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Established in 1985, the Workplace Safety and Insurance Appeals Tribunal (WSIAT) is the final level of appeal to which workers and employers may bring disputes concerning workplace safety and insurance matters in Ontario. WSIAT has always been separate from and independent of the Workplace Safety and Insurance Board.



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  Decision 733 20
B. Kalvin

  • Stress, mental
  • Transportation industry (bus driver)
  • Board Directives and Guidelines (stress, mental) (traumatic event)

The worker appealed a decision of the Appeals Resolution Officer denying the worker entitlement for traumatic mental stress in May 2018.
The worker was a bus driver. He came to an intersection where the traffic lights were all red. The lights facing him were solid red, whereas the lights governing traffic in the other direction were flashing red. Most drivers were treating the situation as a four-way stop, and proceeding intermittently through the intersection. The worker did not want to drive through the intersection because the red light facing him was not flashing, but solid red.
The passengers on the bus started to get impatient and upset with the worker because they noticed that other vehicles were treating the situation as a four-way stop. The worker contacted his dispatcher who told him to treat the intersection as a four-way stop and proceed. The worker refused to do so because he believed such a maneuver would constitute a breach of the Highway Traffic Act. The worker also refused to let the passengers get out of the bus because he believed it was unsafe for them to do so because of the traffic in the road. The passengers became increasingly upset and some swore at him. One passenger, in particular, came very close to the worker by crossing a yellow line on the floor meant to separate passengers from the driver.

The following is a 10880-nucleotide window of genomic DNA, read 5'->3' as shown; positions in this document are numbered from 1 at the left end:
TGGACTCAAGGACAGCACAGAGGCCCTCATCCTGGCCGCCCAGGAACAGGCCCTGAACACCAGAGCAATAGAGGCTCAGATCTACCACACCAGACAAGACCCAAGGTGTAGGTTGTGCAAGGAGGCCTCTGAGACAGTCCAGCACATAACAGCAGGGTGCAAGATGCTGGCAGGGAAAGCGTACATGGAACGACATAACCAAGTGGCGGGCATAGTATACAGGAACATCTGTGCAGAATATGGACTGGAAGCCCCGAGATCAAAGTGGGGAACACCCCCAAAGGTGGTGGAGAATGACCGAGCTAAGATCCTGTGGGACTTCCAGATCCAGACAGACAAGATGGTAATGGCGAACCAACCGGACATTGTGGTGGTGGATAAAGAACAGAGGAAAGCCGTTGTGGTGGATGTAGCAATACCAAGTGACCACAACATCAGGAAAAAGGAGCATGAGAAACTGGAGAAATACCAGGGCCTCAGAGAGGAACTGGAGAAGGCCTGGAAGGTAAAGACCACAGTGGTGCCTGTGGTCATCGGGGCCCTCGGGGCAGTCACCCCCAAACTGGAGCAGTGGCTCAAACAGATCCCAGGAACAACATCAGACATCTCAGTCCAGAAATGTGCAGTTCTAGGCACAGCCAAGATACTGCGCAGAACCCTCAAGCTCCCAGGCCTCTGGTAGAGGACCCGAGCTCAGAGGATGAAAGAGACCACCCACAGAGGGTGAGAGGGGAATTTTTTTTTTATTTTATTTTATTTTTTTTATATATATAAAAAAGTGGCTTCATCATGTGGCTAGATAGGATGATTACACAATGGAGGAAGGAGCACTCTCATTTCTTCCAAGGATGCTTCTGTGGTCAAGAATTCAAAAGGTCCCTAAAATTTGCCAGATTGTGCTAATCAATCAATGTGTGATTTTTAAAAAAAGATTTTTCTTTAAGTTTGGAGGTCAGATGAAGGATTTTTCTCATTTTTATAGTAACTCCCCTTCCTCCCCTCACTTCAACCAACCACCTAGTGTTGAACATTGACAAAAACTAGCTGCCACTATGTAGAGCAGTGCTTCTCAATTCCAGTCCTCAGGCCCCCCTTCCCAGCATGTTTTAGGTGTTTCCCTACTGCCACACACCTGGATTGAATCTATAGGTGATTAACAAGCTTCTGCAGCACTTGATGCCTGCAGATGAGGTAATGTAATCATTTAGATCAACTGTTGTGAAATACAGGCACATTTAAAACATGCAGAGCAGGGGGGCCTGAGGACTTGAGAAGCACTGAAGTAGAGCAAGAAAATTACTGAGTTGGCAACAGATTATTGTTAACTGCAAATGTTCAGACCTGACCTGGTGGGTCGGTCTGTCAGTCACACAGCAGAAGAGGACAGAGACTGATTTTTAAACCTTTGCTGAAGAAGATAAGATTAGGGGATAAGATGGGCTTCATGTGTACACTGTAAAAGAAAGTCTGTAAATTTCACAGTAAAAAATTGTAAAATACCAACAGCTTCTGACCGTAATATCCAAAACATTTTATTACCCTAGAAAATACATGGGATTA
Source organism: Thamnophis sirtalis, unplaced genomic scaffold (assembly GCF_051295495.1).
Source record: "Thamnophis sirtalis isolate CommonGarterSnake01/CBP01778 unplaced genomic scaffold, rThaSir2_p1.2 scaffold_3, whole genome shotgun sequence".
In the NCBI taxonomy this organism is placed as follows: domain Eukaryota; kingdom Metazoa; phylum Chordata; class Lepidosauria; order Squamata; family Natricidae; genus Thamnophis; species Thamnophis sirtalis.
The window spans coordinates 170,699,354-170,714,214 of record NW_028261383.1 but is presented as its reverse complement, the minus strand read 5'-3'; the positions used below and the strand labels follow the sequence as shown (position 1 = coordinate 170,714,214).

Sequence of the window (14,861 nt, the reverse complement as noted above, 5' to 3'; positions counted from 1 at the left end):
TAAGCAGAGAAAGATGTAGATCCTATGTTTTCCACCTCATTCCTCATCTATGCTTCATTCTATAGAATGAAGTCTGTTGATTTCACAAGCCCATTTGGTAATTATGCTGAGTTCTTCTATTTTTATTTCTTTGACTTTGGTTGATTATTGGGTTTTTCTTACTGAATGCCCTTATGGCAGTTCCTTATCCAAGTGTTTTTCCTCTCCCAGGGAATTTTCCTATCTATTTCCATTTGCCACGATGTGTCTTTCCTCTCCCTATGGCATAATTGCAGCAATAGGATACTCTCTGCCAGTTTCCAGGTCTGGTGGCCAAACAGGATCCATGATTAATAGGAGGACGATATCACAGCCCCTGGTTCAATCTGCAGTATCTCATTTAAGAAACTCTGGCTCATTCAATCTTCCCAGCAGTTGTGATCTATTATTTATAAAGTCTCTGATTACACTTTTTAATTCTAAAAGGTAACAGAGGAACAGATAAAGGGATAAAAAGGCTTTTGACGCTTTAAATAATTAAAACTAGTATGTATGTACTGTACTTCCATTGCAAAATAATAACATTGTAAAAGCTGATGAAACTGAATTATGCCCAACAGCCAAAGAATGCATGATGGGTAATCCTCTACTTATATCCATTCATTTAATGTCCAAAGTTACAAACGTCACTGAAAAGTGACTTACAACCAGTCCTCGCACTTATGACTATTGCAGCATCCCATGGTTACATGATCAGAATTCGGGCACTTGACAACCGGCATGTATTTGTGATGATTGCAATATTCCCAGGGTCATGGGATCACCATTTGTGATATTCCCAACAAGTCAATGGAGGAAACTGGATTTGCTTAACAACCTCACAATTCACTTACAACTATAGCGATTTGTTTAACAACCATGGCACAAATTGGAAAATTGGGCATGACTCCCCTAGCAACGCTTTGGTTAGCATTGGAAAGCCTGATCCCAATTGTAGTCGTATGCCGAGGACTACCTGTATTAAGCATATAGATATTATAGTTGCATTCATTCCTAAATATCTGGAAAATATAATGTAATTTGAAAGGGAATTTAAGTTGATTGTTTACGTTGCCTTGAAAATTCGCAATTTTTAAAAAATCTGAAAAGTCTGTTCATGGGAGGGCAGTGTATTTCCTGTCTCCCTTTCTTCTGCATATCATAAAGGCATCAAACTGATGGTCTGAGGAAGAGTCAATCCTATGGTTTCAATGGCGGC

The worker asked the dispatcher to send assistance. This was done; however, it took over 40 minutes for the supervisor to arrive on the scene. When the supervisor arrived he signaled the worker to open the door. The worker did so, and the passengers left the bus, with some making angry comments about the worker. The worker was very stressed at this time. He has a history of heart-attacks and was concerned for his health.
Under Board Operational Policy Manual, Document No. 15-03-02, on traumatic mental stress, it is not sufficient that a worker's subjective experience of a workplace incident be traumatic. In order for the worker to be entitled to benefits, the policy mandates that the triggering event must be objectively traumatic.
The Vice-Chair found that an average person may have found the incident to be stressful and unpleasant, but not traumatic as that term is used in the Board's policy and in Tribunal jurisprudence. The passengers were angry and verbally abusive. There is always the potential when dealing with hostile angry persons in any setting that physical violence may ensue. However, the evidence in this case did not reveal that the worker faced an imminent and credible threat of serious physical violence in the manner contemplated by the Board's policy. To meet the objectively traumatic criterion of the Board's policy, the incident would have to be significantly more frightening and emotionally upsetting than that which occurred in the present case.
The appeal was dismissed.